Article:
close-up of crop ground
MAKING PROGRESS: A survey shows farmers statewide are using more practices to reduce the loss of nutrients from fields. But more work remains to be done to reach the goals of the Iowa Nutrient Reduction Strategy.

Putting nutrient loss reduction practices to work

Survey shows Iowa farmers are increasing the use of practices to protect water quality.

The 2016 Iowa Farm and Rural Life Poll examined trends in farming practices and strategies since 2013, the year the Iowa Nutrient Reduction Strategy was started. The farm poll survey listed a number of nutrient loss reduction practices, as well as some practices that are not recommended. It also asked farmers if they had changed their use of the practices since 2013.

“For the Iowa Nutrient Reduction Strategy to meet its goals, most of Iowa’s farmers will have to continuously improve their nutrient management practices,” says J. Gordon Arbuckle, Iowa State University sociology professor and director of the poll. “These survey questions give us an idea of which practices are being adopted more or less quickly.”

Using recommended practices
Results indicate farmers are increasing their use of recommended practices and decreasing use of some practices that are not recommended. For example, about 26% of farmers reported they had increased their use of conservation tillage methods and 19% increased their use of continuous no-till. About 21% reported a reduction in fall tillage and 19% had reduced spring tillage. Only 5% and 7% of respondents reported an increase in their fall and spring tillage, respectively.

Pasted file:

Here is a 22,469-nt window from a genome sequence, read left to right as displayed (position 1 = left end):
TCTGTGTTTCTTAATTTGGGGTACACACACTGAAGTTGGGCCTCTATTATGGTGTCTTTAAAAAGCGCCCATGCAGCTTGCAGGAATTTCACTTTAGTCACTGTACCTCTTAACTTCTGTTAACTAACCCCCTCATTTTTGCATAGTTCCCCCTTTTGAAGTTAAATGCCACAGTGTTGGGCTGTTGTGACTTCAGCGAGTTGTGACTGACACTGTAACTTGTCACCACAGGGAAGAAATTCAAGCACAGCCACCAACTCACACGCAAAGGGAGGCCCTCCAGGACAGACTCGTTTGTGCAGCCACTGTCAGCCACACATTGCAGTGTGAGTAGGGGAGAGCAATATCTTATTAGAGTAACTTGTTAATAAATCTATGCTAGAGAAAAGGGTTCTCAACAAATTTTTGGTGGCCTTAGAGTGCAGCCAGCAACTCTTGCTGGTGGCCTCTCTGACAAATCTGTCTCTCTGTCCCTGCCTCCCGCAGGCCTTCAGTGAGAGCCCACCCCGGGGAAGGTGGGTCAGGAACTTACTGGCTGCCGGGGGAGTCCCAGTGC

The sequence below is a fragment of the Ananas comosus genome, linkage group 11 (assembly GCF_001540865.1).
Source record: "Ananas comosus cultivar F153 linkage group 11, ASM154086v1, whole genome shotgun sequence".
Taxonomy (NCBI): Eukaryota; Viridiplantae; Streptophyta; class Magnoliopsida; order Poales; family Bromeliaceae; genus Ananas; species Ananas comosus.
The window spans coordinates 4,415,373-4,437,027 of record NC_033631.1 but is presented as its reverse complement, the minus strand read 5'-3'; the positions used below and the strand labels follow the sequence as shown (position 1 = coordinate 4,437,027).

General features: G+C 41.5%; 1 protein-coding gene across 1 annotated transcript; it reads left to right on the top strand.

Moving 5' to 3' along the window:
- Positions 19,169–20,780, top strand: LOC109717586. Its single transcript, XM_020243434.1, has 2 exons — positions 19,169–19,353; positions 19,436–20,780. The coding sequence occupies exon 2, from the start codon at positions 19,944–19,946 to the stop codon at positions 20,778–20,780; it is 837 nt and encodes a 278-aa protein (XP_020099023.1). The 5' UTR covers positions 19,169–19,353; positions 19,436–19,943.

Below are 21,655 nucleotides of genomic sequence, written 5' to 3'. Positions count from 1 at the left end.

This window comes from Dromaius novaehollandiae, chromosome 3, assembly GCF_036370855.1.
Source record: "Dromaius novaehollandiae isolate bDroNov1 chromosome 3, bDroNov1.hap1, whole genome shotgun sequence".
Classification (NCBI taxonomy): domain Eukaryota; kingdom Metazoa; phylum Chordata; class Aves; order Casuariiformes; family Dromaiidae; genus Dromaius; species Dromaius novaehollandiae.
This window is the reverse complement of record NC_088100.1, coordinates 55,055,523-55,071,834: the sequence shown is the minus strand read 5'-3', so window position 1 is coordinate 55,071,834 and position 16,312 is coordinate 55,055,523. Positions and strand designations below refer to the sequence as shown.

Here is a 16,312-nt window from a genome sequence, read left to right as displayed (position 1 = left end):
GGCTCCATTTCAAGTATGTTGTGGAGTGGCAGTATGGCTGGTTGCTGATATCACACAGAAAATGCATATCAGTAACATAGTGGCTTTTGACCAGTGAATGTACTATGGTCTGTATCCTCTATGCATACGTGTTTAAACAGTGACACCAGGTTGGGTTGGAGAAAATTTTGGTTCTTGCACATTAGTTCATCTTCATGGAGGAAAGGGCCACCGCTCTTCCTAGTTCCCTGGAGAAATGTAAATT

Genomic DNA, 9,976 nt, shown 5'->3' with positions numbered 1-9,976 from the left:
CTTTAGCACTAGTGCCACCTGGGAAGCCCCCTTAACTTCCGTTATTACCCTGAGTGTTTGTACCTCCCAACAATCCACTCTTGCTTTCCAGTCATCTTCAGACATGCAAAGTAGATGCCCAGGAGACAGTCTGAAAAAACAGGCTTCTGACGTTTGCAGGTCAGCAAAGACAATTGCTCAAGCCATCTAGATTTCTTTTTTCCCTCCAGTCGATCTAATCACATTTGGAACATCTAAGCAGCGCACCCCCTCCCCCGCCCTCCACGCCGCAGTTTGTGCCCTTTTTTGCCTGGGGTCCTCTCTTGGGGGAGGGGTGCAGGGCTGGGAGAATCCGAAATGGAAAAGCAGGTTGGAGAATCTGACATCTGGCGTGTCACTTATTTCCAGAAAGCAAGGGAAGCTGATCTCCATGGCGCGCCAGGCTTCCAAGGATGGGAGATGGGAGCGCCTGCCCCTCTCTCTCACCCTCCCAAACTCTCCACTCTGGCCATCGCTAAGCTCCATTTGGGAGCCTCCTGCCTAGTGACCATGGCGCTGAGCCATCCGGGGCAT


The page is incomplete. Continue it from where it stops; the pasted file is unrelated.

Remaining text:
“Reductions in tillage decrease soil loss, which means less phosphorus in waterways,” says Arbuckle. “Of course, there’s also the added benefit of keeping the soil where you want it: in the field growing crops.”

The poll also found farmers had increased their use of several nutrient management practices since 2013. The greatest change was reported in the use of precision-agriculture practices, such as variable-rate fertilizer application, with 34% of farmers reporting either moderate or major increases in the practice. Soil testing and similar methods of determining fertilizer rates saw 31% of respondents reporting an increase in the practice, while 27% reported increasing their use of nitrogen stabilizers.

Also, 22% and 20% of farmers reported an increase in spring or growing season applications of nitrogen, respectively. A decrease in fall application of nitrogen fertilizer was reported by 17%. Research shows applying nitrogen during the growing season instead of the fall can reduce nutrient loss and potentially increase profits.

More adoption still needed
A significant number of farmers reported increases in the use of other important conservation practices. Of the farmers surveyed, 35% reported having increased use of structural practices, such as terraces, buffer strips or grassed waterways. Also, 20% reported an increase in cover crop use, and 14% indicated they had shifted at least some marginal cropland into other uses such as pasture or hay. About 36% reported increasing their use of tile or other drainage practices, which can lead to nutrient loss.

“These results show positive trends in the use of practices that can reduce nutrient loss into waterways,” notes Arbuckle. “Although the results indicate many farmers are headed in the right direction, many more will need to adopt or increase their use of a diversity of nutrient loss reduction practices to meet strategy goals.”

The Iowa Farm and Rural Life Poll has been in existence since 1982, surveying Iowa farmers on issues of importance to agricultural stakeholders. It is the longest-running survey of its kind in the nation.

Source: Iowa State University

 

Hide comments

Comments

  • Allowed HTML tags: <em> <strong> <blockquote> <br> <p>

Plain text

  • No HTML tags allowed.
  • Web page addresses and e-mail addresses turn into links automatically.
  • Lines and paragraphs break automatically.
Publish